Police begin investigation into finances of drug trafficking enterprise

The head of Peru’s anti-narcotics unit, General Miguel Hidalgo, announced that they will begin preliminary investigations into 124 companies and some 77 people suspected of money laundering. The investigation surrounds the Sánchez Paredes family, which is suspected of using the companies to hide decades-old profits from drug trafficking.

According to Agencia Andina, the investigations will include the Sánchez Paredes siblings: Santos Orlando, Amanda Francisca, Segundo Manuel, Fortunato Wilmer and Blanca Azucena as well as their mother, Marcelina Príncipe.

Police suspect the Sánchez Paredes family has been involved in the drug trade since 1976, supplying cocaine to Mexican and Colombian cartels, including the Medellín cartel, which was ruled by Colombia’s former drug baron, Pablo Escobar.

“We are looking for a sharp investigation with testimonies, expertise, evidence and corresponding surveys,” said Hidalgo. “When finished we’ll have an impeccable report that will allow the judiciary to press charges accordingly.”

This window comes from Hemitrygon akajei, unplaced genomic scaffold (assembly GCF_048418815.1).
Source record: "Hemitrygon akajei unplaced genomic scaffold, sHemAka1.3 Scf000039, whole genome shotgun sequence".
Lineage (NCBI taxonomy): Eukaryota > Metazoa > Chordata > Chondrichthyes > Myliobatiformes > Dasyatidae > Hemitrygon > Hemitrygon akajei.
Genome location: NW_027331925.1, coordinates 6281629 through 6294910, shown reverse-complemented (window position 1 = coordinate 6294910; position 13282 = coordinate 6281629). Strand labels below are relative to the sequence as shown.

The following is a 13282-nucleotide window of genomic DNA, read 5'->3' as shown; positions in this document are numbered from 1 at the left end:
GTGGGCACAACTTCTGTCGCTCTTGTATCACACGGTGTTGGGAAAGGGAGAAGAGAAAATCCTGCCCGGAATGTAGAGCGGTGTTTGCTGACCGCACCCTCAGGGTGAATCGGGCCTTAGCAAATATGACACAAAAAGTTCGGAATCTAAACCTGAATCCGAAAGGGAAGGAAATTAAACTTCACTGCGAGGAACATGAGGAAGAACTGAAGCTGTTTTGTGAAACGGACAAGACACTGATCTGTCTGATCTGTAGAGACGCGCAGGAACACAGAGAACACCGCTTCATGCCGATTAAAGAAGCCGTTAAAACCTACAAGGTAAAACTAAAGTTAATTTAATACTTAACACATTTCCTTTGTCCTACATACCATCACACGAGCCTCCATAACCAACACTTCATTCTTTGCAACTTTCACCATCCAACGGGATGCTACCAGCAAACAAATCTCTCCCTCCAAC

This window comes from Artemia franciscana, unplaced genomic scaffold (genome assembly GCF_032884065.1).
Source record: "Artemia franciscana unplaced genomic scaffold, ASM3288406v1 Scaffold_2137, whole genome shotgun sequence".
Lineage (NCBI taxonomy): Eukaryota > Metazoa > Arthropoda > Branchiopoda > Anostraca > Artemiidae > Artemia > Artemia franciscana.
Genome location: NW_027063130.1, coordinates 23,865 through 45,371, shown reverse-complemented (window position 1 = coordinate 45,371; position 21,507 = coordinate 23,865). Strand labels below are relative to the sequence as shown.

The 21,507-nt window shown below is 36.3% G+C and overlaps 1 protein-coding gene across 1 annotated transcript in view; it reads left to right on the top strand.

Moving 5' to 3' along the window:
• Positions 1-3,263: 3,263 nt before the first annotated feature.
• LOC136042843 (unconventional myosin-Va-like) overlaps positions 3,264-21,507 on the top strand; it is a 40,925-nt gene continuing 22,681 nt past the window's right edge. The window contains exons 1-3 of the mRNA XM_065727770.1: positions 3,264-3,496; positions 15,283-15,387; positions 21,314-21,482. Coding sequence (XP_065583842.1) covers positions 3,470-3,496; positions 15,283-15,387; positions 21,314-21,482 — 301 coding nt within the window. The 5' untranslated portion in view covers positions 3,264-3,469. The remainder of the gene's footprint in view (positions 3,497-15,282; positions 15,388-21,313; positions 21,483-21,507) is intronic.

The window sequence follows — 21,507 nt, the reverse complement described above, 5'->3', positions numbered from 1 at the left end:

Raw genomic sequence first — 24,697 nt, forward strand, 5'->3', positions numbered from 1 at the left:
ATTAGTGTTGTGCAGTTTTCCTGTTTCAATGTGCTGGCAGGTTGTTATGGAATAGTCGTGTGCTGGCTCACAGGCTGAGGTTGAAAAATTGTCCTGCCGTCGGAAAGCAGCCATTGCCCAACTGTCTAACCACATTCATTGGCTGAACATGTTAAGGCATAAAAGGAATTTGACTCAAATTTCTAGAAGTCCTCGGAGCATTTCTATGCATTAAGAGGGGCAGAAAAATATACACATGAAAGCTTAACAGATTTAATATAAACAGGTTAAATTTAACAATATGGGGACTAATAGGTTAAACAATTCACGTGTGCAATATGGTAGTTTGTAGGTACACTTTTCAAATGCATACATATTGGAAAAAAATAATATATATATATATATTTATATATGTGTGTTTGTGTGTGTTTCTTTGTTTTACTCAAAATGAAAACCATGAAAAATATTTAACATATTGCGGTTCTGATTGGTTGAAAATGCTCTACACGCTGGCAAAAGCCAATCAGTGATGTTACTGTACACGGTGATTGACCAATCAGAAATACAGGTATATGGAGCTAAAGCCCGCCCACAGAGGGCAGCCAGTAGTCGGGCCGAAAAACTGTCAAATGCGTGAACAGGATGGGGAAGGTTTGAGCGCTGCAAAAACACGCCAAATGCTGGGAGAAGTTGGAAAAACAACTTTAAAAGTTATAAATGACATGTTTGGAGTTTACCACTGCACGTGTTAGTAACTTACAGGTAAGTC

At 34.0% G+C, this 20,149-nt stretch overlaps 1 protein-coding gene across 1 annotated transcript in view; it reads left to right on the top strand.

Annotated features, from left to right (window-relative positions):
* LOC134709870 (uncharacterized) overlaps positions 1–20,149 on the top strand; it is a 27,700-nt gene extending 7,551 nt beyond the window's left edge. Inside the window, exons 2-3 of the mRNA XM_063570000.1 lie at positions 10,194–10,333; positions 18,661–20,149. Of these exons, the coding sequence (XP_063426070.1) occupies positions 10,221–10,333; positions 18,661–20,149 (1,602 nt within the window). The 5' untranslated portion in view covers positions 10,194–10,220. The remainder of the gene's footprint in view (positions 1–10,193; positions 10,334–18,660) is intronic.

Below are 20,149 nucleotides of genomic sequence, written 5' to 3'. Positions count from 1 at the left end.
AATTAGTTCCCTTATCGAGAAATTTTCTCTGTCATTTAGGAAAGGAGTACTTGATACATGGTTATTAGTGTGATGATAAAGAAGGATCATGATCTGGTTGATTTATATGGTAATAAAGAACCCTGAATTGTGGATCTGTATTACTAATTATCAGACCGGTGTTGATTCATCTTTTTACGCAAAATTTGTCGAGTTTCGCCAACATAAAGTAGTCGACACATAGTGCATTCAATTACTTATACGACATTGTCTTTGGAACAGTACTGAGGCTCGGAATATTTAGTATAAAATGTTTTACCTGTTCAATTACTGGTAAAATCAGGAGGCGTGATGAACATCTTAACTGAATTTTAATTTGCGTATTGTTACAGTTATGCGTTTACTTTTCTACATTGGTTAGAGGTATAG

Police said they will also investigate the finances of 121 national and three international companies that are involved in the mining, agriculture, transportation and construction industries. Some of the implicated companies reportedly include the Aurífera Santa Rosa mining company, the Príncipe Azul transportation company, Limited Import Export SAC, Electropeso SRLTDA, and Fortucal SRL.

President Alan García said fighting Peru’s growing drug trade should include investigations into its finances and not simply seizing narcotics and eradicating illegal coca crops, the raw material used to make cocaine.

“They should investigate where the money from drug trafficking is going, who the professionals that help drug dealers are, and which lawyers provide legal advise to cover up the resources of hundreds of millions of dollars coming from the drug trade,” daily El Comercio reported García saying.

Police told daily Gestión that money laundering from Peru’s drug trade totaled about $1.5 billion in 2007, almost three times more than estimates from 2006. However, police seized $84 million worth last year, only $20 million more than 2006.

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